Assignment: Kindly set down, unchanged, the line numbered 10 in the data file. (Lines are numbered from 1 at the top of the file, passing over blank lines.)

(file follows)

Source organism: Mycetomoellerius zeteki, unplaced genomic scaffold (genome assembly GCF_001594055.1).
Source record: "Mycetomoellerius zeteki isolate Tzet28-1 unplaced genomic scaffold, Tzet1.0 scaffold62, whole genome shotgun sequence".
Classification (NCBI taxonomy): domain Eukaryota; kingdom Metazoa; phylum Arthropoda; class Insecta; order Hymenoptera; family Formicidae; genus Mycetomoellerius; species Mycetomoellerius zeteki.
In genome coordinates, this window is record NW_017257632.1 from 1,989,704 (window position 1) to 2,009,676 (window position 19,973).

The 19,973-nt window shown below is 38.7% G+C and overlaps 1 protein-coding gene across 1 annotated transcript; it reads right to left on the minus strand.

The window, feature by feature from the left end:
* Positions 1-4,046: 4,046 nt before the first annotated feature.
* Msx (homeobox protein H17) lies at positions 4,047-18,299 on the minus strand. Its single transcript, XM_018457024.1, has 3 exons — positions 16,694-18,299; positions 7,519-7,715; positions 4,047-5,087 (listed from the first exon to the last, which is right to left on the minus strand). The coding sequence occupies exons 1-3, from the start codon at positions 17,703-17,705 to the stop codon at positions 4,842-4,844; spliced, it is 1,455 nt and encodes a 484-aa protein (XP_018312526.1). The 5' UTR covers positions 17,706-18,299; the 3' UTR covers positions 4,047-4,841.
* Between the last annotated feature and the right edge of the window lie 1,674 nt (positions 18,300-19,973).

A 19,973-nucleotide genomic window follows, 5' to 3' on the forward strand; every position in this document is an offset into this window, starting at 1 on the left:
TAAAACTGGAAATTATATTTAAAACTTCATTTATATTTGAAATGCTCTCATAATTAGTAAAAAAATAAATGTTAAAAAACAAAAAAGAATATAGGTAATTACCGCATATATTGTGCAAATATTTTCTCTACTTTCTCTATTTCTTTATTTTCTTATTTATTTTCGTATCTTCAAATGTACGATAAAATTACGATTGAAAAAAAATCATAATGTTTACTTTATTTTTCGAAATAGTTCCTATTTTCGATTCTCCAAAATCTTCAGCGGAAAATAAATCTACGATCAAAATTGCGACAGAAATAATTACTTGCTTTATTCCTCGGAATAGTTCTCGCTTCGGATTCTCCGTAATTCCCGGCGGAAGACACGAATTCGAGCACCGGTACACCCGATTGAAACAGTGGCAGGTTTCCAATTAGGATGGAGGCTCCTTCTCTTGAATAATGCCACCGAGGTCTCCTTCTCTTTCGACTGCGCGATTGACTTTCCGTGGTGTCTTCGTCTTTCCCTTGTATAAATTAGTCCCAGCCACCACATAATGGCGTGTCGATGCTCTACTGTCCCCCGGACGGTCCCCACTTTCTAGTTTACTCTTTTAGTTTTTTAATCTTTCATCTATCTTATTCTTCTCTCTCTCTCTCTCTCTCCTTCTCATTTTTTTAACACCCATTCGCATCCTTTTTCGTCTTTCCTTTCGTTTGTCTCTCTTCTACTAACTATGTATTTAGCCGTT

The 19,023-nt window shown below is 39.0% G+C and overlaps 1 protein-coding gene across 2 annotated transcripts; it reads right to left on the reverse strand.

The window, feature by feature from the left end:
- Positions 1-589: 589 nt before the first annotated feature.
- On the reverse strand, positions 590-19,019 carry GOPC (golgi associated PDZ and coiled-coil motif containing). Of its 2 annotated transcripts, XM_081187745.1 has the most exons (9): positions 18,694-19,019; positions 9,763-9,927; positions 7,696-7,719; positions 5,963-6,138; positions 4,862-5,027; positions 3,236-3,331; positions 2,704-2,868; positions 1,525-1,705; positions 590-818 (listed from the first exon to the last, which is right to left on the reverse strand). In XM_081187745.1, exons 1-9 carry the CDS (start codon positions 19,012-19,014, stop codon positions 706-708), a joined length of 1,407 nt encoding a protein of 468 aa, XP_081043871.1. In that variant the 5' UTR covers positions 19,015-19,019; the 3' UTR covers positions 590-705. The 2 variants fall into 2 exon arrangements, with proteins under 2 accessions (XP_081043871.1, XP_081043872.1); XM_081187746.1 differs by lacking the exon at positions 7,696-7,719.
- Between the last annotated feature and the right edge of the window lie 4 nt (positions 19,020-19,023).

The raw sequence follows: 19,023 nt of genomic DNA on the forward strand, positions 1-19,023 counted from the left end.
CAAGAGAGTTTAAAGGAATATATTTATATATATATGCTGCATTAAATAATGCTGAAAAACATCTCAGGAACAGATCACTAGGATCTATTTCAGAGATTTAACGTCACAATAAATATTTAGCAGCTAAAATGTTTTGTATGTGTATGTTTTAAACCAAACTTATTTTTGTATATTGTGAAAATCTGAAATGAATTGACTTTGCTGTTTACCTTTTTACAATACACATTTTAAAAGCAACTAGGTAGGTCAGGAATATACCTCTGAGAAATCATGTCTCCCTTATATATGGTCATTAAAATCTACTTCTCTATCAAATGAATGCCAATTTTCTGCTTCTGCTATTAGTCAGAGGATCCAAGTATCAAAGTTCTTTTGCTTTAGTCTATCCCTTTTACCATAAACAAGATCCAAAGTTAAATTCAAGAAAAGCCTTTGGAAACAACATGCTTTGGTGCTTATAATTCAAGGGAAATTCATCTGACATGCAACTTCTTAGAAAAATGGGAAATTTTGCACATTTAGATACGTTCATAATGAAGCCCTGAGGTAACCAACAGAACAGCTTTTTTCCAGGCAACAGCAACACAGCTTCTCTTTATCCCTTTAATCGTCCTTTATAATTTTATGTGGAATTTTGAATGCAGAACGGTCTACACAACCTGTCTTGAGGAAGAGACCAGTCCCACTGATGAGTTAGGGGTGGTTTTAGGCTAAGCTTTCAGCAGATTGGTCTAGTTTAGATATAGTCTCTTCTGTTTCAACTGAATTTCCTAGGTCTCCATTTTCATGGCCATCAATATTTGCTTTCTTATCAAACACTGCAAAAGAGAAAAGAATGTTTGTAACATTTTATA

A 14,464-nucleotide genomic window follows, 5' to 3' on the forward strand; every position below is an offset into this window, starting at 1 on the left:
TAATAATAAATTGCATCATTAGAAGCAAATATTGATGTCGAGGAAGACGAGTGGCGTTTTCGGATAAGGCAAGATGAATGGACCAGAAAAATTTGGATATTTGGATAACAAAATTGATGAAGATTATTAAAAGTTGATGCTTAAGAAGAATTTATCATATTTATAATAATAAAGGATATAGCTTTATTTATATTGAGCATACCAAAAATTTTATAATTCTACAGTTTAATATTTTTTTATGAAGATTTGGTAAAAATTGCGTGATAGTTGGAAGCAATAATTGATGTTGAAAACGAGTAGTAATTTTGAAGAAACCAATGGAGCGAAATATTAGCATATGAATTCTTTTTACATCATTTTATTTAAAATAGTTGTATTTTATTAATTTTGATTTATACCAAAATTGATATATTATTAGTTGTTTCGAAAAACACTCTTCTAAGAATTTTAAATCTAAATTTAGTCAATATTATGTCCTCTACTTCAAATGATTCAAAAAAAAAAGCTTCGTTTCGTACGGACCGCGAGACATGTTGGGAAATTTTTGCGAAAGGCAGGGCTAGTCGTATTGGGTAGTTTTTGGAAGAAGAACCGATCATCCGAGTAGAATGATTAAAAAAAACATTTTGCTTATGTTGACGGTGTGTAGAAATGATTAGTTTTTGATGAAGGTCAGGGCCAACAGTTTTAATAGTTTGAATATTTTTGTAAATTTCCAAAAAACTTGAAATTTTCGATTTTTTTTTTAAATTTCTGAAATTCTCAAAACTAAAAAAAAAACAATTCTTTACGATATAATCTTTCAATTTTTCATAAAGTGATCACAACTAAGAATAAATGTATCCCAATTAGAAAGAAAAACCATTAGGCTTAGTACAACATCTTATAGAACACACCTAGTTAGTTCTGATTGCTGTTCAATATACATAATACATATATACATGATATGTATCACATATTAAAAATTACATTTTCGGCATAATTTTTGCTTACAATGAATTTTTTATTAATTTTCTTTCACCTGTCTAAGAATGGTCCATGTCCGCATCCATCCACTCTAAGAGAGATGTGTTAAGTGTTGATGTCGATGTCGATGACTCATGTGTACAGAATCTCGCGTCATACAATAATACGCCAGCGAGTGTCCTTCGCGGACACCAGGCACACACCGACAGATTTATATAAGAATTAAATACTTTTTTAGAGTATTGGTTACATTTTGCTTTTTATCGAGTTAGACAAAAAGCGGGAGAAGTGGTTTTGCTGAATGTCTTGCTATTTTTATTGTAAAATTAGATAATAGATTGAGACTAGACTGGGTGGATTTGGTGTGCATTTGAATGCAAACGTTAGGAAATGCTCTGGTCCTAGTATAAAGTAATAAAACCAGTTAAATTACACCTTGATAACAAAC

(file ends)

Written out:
A 19,973-nucleotide genomic window follows, 5' to 3' on the forward strand; every position in this document is an offset into this window, starting at 1 on the left: